The best example of “failing up” today might be “hold harmless” provisions for district public schools.
Under such terms, the funding of failing schools cannot decrease when students leave them for high-performing charter schools. With no incentive to educate and retain students, hold-harmless systems are free to waste thousands on administrative bloat.
Even in cases where some money follows the student to a different school, the public system retains thousands of taxpayer dollars each time a student flees a hold-harmless school. That insulates failing schools from the competitive pressure of school choice.
When schools compete for students and therefore for funding, they must improve the quality of education to attract and retain students. That creates a rising tide that lifts all boats, including those public schools that provide a poor education today.
No parent wants their child trapped in a school where few children can read and write at grade level. Thankfully, a growing number of parents are fortunate enough to live in 32 states that offer either education savings accounts, vouchers, or tax credit scholarships that provide families with a choice of where to educate their children.
But as parents choose to leave schools that aren’t meeting their children’s needs, the hold-harmless provisions enable many of these schools to retain their funding, even though their expenses decline.
With more money per pupil, they could hire better teachers, including specialists, buy technological learning aids, and make other investments to improve educational outcomes. But they do few of those things.
Instead, hold-harmless schools in states such as Maryland, Massachusetts and Pennsylvania hire administrators and create bloated bureaucracies. About half the Philadelphia school district employees in the 2022-2023 school year aren’t even teachers.
That helps explain why the Philadelphia school district spends over $26,000 per student, two-thirds more than Pennsylvania’s median spending. By contrast, First Philadelphia Preparatory Charter School—where 99.8% of the students are considered economically disadvantaged—spends just $14,000 per student. That’s less than the state’s median spending and little more than half what traditional urban public schools spend.
Catholic schools in the City of Brotherly Love also manage to do more with less. Father Judge High School charges $9,400 in tuition and fees, although the school receives subsidies from the Archdiocese of Philadelphia, increasing the amount spent per student.
Despite spending significantly less than their district public school counterparts, alternatives like charter schools and Catholic schools achieve better educational outcomes, including higher test scores.
Meanwhile, in the Philadelphia school district, only 16.2% of students in third through eighth grade scored at least proficient in mathematics. More than 4 in 5 students are behind on the fundamentals.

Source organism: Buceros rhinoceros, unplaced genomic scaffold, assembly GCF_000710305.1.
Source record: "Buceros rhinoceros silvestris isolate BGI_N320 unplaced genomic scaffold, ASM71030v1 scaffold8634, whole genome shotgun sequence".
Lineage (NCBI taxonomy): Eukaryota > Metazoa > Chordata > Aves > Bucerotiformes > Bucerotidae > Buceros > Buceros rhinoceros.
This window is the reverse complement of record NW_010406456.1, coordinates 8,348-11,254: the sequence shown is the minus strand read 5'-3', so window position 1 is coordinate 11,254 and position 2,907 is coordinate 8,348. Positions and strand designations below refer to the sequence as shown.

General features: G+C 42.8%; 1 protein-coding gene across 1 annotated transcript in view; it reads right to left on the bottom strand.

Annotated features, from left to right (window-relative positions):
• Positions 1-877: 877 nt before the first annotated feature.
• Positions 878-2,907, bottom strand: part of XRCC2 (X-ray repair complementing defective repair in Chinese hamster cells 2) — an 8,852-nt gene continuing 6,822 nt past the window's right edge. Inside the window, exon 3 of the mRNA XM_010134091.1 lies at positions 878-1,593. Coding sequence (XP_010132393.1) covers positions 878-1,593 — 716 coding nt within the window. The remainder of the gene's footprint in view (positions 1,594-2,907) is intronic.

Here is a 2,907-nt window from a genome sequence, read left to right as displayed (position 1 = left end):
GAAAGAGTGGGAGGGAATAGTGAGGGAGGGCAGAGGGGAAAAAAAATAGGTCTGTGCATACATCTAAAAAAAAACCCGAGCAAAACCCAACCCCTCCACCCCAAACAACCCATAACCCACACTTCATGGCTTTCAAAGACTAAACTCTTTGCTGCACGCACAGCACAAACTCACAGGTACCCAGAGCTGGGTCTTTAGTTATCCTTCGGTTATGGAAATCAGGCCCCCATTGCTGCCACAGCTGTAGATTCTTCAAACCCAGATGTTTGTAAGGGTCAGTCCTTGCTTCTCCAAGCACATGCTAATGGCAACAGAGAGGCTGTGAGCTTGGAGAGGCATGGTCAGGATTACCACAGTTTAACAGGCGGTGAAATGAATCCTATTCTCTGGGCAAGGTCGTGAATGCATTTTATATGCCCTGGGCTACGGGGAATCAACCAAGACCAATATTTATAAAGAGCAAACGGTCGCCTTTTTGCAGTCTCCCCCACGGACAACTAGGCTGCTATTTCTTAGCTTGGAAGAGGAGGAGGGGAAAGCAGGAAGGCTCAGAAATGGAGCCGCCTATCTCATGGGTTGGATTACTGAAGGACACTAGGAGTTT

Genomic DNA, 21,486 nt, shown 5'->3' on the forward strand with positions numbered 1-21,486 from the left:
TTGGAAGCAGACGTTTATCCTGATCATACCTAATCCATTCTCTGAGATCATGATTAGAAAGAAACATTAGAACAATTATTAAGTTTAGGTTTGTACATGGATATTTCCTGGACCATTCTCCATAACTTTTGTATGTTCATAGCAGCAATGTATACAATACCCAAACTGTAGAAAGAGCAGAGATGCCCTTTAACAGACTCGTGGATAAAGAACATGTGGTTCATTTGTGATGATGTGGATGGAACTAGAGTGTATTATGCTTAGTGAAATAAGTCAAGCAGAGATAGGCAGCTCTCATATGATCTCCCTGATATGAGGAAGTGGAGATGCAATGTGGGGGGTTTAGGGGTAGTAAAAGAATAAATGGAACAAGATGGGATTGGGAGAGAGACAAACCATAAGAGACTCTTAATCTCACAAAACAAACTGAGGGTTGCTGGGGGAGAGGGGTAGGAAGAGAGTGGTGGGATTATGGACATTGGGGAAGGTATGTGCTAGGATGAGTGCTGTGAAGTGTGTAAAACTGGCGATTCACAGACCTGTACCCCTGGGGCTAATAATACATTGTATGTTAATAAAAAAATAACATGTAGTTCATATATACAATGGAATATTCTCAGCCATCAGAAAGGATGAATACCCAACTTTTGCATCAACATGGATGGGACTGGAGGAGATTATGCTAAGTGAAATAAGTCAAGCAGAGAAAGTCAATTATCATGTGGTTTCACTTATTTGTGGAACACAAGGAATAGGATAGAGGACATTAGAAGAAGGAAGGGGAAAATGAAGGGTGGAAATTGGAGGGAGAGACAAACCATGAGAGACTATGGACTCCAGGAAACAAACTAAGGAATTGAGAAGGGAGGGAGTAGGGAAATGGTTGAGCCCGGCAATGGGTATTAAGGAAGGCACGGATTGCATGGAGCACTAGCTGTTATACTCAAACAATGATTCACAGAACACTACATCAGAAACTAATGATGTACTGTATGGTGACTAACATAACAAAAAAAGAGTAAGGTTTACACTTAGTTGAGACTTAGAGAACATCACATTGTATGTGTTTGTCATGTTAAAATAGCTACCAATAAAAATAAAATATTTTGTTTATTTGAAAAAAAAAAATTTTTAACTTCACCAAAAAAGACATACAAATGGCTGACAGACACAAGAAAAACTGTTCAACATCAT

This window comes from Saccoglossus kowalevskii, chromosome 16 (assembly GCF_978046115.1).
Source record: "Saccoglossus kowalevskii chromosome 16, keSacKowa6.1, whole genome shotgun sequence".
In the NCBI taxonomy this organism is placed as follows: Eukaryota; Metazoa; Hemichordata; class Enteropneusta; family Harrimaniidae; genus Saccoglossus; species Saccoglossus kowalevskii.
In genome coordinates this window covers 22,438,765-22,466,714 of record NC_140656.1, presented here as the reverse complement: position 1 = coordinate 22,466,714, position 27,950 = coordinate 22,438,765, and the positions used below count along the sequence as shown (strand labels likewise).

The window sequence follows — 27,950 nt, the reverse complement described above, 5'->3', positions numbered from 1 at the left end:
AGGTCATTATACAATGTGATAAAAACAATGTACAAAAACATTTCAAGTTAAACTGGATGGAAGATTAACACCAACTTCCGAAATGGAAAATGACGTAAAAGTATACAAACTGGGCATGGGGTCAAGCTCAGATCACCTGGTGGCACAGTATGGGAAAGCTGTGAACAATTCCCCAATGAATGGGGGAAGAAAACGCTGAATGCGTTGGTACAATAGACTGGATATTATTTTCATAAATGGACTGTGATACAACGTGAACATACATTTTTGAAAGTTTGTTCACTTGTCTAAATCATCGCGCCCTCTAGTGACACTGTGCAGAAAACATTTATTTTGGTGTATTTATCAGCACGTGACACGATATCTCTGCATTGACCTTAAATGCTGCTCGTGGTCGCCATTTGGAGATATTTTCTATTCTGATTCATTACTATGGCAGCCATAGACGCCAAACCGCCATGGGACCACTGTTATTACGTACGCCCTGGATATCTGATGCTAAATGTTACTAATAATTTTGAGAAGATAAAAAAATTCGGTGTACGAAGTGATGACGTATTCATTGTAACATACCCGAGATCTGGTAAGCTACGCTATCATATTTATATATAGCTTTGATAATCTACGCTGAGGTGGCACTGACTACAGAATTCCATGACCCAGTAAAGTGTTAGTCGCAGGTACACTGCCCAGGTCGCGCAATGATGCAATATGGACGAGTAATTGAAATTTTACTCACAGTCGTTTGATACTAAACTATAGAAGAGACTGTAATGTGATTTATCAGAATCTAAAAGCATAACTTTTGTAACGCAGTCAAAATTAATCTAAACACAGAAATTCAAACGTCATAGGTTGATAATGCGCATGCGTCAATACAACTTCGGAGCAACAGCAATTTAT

The problem isn’t unique to Philadelphia. Consider Illinois. The Prairie State leads the nation on district-level administration, spending over $1 billion annually while achieving below-average scores in mathematics and reading.
Nationwide, from 2000 to 2019, the number of students in public schools increased 7.6% while the number of teachers grew 8.7%. Both of those pale in comparison with the growth of administrators, which came in at an astounding 87.6%.
This helps explain why students in many districts continue to have poor educational outcomes even as the amount spent on each student continues to rise. It turns out the money is going to administrators and other waste, not education.
The way to remove the ratchet effect of school funding in hold-harmless provisions is to roll back the policy itself. Schools that are failing parents and children don’t deserve to continue riding the gravy train of taxpayer money.
Further reforms are needed. Similar misallocations of taxpayer dollars occur in places where funding is based not on the most recent enrollment data, but on outdated figures. In Wisconsin, enrollment is measured by a three-year rolling average, which currently overestimates the number of students in traditional public schools by almost 21,000, causing a misallocation of $359 million this year alone.
Free markets work because sellers must compete for buyers’ dollars. Firms that don’t meet customers’ needs bring in less revenue or go out of business. Similarly, schools educating fewer students and providing a poor education should receive less money, not more. When this basic market functionality is short-circuited by misguided education policy, the quality of education lapses.
The recent creation or expansion of education savings account-style options in Arkansas, Iowa and Utah, which give families control over a share of their child’s public education funding, are tremendous victories for families. The wins are especially important in disadvantaged communities since education is the path out of poverty for millions of young Americans.
As other states follow suit, every dollar of funding should follow students to deliver educational opportunities to the next generation.
This piece originally appeared in The Washington Times